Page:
How to Plant Bulbs the Correct Way

Overview

You can purchase bulbs that will produce spring flowers and others that will come up in the fall. Tulips, daffodils and grape hyacinths are some of the more popular bulbs. Bulbs should be purchased fresh and when you are ready to plant. Check for soft spots, mold or bruising to make sure you are only purchasing healthy bulbs. The larger ones will produce bigger flowers and sooner. Some bulbs that are very small may not bloom the season you plant them.

Step 1

Till compost, bonemeal and fertilizer into the soil to a depth of 12 to 18 inches about one month before planting. The amounts of the amendments will depend on the size of the bed you are preparing. The flower bed should not be in an area that holds water. Plan to plant the bulbs in the fall.

Step 2

Dig holes to a depth of 2 1/2 times the diameter of the bulb. Place the bulbs in the holes and fill each halfway with soil. Bulbs should be placed with the pointy side facing upward. Water thoroughly to settle the soil around the bulb and continue to fill until the soil is level with the surrounding ground. Spacing will depend on the individual bulb.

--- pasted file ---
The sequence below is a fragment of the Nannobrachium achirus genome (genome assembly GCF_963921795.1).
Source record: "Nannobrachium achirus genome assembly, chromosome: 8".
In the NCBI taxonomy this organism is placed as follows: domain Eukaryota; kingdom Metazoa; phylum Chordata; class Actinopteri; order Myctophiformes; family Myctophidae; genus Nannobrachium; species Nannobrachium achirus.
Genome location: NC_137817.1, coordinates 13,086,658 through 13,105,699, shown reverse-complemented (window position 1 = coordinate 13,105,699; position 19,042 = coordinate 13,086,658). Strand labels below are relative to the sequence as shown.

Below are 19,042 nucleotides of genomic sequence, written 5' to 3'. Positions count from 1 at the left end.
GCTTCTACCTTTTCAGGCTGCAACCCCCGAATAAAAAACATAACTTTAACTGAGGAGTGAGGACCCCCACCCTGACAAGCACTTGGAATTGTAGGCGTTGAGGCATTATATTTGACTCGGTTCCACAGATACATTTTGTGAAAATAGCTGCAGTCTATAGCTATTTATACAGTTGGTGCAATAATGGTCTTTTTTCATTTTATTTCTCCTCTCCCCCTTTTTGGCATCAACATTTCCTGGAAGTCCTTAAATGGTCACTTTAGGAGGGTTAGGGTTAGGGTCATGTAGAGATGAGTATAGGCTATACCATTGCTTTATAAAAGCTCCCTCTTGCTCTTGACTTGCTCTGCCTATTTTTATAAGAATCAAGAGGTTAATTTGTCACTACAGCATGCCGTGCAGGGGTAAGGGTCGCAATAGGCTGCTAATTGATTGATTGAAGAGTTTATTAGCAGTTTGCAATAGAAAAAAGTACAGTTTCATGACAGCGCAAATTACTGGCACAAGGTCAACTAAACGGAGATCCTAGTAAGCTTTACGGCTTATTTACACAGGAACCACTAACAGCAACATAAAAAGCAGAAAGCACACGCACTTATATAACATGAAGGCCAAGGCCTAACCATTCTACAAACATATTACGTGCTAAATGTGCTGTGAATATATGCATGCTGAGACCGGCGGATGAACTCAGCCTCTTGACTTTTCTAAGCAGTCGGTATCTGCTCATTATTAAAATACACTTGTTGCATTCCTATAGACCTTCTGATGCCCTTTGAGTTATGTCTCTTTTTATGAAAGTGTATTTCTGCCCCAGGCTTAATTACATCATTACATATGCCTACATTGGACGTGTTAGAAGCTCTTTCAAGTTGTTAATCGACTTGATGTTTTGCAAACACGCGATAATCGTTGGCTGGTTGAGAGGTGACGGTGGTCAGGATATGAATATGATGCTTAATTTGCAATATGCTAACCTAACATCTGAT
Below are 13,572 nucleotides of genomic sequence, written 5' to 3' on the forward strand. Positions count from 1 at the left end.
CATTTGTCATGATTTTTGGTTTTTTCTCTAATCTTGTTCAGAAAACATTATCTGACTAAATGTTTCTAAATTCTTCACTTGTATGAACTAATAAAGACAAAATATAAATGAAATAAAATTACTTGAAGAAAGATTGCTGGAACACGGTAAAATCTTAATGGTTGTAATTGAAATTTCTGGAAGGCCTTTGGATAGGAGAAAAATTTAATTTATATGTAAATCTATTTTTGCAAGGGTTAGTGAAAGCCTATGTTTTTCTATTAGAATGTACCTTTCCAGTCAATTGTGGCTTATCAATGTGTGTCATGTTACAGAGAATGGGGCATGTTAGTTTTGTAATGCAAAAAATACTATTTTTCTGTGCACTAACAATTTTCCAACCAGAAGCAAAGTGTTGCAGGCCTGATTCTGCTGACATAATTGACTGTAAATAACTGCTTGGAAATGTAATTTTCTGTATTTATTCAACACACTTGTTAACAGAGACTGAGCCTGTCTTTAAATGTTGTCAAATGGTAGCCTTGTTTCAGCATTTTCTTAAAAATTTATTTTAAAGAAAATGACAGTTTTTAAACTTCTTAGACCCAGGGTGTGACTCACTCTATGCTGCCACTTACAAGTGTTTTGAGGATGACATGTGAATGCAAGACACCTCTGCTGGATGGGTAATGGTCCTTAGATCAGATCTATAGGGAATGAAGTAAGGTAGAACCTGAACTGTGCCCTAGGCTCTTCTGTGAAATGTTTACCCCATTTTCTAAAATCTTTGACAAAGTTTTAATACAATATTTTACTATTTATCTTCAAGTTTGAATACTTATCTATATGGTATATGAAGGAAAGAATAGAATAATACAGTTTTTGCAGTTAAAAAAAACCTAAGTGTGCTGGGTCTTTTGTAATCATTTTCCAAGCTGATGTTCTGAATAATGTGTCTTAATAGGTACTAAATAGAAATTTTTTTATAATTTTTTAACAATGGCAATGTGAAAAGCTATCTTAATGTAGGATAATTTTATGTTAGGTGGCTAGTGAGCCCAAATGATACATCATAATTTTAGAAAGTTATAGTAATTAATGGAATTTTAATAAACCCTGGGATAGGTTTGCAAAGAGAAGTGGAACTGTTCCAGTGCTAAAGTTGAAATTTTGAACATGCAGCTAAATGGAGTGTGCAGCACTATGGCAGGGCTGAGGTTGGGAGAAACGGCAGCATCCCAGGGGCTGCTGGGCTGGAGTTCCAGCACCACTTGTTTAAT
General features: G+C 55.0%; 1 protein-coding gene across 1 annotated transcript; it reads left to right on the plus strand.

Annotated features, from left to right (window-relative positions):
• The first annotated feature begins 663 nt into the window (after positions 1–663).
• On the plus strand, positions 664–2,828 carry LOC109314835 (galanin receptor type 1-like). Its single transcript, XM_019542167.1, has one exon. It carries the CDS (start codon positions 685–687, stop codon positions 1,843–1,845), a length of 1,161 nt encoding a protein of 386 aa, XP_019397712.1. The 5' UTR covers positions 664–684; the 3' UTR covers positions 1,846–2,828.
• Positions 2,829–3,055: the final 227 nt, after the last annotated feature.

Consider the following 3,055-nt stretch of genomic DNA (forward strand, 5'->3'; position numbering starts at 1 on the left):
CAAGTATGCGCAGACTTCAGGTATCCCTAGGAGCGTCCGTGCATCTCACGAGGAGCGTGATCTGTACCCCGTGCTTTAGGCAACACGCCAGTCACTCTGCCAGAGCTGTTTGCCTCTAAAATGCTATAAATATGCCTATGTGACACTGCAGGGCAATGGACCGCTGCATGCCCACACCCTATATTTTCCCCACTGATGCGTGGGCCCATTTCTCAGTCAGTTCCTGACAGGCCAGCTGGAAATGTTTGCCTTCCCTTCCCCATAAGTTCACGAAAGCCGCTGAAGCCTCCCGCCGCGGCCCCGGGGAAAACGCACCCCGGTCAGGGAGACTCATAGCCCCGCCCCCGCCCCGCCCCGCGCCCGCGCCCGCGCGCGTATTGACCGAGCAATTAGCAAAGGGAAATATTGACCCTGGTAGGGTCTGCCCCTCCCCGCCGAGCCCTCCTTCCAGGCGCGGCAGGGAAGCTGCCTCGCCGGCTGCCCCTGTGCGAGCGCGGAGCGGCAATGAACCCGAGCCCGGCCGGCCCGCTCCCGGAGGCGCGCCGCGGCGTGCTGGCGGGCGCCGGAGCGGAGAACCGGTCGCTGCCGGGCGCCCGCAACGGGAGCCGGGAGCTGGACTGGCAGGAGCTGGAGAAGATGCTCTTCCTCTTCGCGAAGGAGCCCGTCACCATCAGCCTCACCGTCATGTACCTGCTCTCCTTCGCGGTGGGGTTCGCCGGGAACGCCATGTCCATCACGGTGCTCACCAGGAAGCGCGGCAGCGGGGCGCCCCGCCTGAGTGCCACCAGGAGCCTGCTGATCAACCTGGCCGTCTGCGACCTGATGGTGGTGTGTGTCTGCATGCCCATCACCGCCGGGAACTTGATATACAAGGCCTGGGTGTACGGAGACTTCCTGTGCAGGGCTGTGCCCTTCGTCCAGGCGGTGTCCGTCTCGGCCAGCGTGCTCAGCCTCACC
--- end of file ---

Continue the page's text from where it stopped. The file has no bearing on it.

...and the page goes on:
Step 3

Cover the ground or bed with a 3-inch layer of dried leaf mulch. This will help to retain the moisture and keep weeds from growing in the bed while you are waiting for the spring temperatures to become warmer and steady.

Step 4

Remove the mulch when all chance of frost is over for the spring. Water the bed thoroughly to encourage bulbs to start to sprout if they haven't already. Irrigation will be needed if there is little or no rain during the spring.

Things You'll Need

  • Compost
  • Bonemeal
  • Bulb fertilizer
  • Garden tiller
  • Garden spade
  • Dried leaf mulch

References

  • University of Minnesota Extension: Spring Flowering Bulbs
  • Cornell University: How to Grow Bulbs
  • University of Illinois Extension: Bulbs and More
Keywords: planting bulbs correctly, planting spring bulbs, flower bulb planting

About this Author

Dale DeVries is a retired realtor with 30 years of experience in almost every facet of the business. DeVries started writing in 1990 when she wrote advertising and training manuals for her real estate agents. Since retiring, she has spent the last two years writing well over a thousand articles online for Associated Content, Bright Hub and Demand Studios.